HH How U.S. Consumers Are Spending Differently During COVID-19

In 2019, nearly 70% of U.S. GDP was driven by personal consumption.

However, in the first quarter of 2020, the COVID-19 pandemic has prompted a transformation of consumer spending trends as we once knew them.

Consumer Spending in Charts

By leveraging new data from analytics platform 1010Data, today’s infographic dives into the credit and debit card spending of five million U.S. consumers over the past few months.

Let’s see how their spending has changed over that time:

(Click on image to enlarge)

The above data on consumer spending, powered by AI platform Exabel, is broken into 18 different categories:

  • General Merchandise & Grocery: Big Box, Pharmacy, Wholesale Club, Grocery
  • Retail: Apparel, Office Supplies, Pet Supplies
  • Restaurant: Casual dining, Fast casual, Fast food, Fine dining
  • Food Delivery: Food delivery, Grocery Delivery, Meal/Snack kit
  • Travel: Airline, Car rental, Cruise, Hotel

It’s no surprise that COVID-19 has consumers cutting back on most of their purchases, but that doesn’t mean that specific categories don’t benefit from changes in consumer behavior.

Consumer Spending Changes By Category

The onset of changing consumer behavior can be observed from February 25, 2020, when compared to year-over-year (YoY). As of May 12, 2020, combined spending has dropped by almost 30% YoY. Here’s how that shakes out across the different categories, across two months.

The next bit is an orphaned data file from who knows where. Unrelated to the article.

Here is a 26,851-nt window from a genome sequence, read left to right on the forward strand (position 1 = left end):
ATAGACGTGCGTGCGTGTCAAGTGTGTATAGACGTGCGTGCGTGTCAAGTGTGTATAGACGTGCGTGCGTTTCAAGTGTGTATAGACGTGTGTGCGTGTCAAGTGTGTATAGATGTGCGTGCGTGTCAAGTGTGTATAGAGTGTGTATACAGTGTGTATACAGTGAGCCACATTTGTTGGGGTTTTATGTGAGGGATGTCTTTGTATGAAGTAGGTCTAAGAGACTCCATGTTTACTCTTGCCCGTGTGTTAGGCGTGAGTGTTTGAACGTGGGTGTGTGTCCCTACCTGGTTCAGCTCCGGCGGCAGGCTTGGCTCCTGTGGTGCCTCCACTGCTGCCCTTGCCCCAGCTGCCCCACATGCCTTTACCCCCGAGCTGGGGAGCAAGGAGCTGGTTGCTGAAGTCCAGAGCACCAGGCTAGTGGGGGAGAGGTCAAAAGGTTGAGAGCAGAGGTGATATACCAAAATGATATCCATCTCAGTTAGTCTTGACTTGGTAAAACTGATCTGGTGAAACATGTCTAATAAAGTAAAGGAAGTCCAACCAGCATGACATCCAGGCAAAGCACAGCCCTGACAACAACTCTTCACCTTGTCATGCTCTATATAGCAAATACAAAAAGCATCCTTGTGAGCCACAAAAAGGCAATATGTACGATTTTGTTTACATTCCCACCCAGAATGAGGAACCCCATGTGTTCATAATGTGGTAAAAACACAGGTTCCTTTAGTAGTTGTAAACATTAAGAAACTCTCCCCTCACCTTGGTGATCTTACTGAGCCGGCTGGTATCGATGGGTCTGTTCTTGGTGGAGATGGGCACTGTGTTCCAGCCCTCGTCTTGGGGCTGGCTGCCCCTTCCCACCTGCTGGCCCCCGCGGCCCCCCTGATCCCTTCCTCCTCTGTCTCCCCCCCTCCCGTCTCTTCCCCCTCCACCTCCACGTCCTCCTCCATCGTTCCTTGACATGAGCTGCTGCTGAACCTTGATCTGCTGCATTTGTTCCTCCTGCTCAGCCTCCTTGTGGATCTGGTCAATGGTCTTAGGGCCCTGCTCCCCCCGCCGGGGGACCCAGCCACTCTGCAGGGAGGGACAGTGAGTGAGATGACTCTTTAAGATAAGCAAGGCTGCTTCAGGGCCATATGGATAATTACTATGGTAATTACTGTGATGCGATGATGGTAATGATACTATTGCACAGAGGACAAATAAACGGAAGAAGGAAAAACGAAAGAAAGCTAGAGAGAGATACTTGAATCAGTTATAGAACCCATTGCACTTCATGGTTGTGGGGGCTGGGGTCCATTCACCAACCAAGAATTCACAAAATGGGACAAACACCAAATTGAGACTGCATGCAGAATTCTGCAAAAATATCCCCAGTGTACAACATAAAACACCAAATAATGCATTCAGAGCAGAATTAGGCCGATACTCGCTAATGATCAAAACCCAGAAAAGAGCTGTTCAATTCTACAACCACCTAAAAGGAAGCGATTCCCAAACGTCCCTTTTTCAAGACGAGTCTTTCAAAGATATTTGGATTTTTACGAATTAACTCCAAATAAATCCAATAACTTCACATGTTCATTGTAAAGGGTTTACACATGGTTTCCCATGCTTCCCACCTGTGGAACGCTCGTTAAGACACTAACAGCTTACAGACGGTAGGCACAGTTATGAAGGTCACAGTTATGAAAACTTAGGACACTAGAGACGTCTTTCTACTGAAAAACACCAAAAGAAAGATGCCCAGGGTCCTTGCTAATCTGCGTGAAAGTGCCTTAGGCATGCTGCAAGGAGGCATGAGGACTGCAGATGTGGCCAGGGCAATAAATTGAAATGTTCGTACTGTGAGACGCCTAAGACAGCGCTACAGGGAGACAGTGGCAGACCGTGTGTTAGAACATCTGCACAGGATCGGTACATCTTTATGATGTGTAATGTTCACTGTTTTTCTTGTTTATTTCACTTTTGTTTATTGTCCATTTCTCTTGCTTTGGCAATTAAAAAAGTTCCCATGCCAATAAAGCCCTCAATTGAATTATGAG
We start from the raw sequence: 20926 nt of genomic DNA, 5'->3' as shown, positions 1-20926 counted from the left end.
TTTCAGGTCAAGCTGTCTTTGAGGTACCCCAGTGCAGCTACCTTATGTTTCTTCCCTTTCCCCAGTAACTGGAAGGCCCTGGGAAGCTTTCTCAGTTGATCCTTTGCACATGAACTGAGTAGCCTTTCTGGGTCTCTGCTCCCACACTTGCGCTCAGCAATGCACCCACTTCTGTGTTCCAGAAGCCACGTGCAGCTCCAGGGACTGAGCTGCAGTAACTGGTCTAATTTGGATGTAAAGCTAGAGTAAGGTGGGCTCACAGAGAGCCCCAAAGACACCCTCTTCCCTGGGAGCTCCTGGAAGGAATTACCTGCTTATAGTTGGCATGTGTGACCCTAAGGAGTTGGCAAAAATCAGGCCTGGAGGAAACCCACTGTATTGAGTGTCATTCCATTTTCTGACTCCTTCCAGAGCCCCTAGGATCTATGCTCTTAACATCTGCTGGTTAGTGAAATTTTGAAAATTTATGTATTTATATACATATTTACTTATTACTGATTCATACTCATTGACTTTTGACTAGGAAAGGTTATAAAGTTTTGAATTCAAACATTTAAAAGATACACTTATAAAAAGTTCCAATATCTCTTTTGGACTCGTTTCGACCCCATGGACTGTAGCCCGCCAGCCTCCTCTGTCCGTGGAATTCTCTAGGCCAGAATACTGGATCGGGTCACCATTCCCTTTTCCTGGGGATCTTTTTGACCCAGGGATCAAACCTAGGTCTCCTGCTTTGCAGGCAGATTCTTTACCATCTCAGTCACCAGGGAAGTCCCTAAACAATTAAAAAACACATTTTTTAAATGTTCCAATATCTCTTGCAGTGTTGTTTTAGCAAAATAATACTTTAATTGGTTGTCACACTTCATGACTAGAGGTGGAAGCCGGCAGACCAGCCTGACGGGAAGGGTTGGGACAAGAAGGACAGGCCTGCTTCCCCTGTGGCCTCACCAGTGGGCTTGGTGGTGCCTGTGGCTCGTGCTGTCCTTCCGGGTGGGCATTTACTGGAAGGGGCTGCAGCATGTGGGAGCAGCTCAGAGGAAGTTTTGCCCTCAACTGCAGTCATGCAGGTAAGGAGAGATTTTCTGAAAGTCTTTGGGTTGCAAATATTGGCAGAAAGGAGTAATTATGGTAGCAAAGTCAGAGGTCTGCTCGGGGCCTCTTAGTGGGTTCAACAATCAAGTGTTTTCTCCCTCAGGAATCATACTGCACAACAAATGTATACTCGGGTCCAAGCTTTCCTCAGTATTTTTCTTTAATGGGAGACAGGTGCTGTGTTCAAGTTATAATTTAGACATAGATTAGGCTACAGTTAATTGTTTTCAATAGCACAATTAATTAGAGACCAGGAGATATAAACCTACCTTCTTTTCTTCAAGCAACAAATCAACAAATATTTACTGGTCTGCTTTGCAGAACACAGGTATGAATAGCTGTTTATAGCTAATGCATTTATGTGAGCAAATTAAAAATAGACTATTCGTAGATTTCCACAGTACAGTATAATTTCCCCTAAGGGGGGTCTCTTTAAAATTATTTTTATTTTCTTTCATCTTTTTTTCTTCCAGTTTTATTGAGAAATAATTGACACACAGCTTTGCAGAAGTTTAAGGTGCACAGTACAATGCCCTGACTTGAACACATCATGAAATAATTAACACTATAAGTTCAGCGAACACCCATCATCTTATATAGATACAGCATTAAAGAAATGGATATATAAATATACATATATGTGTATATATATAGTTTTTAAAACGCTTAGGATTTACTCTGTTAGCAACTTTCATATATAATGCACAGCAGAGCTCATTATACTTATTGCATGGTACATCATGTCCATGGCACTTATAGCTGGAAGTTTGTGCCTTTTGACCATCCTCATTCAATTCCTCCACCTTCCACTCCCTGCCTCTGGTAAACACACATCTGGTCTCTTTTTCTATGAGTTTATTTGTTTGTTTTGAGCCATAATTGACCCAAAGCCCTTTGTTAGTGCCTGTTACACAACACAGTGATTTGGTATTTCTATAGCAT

General Merchandise & Grocery

This segment saw a sharp spike in initial spending, as Americans scrambled to stockpile on non-perishable food, hand sanitizer, and toilet paper from Big Box stores like Walmart, or Wholesale Clubs like Costco.

In particular, spending on groceries reached a YoY increase of 97.1% on March 18, 2020. These sudden panic-buying urges leveled out by the start of April.

(Click on image to enlarge)

Pharmaceutical purchases dropped the most in this segment, possibly as individuals cut back on their healthcare expenditures during this time. In fact, in an April 2020 McKinsey survey of physicians, 80% reported a decline in patient volumes.

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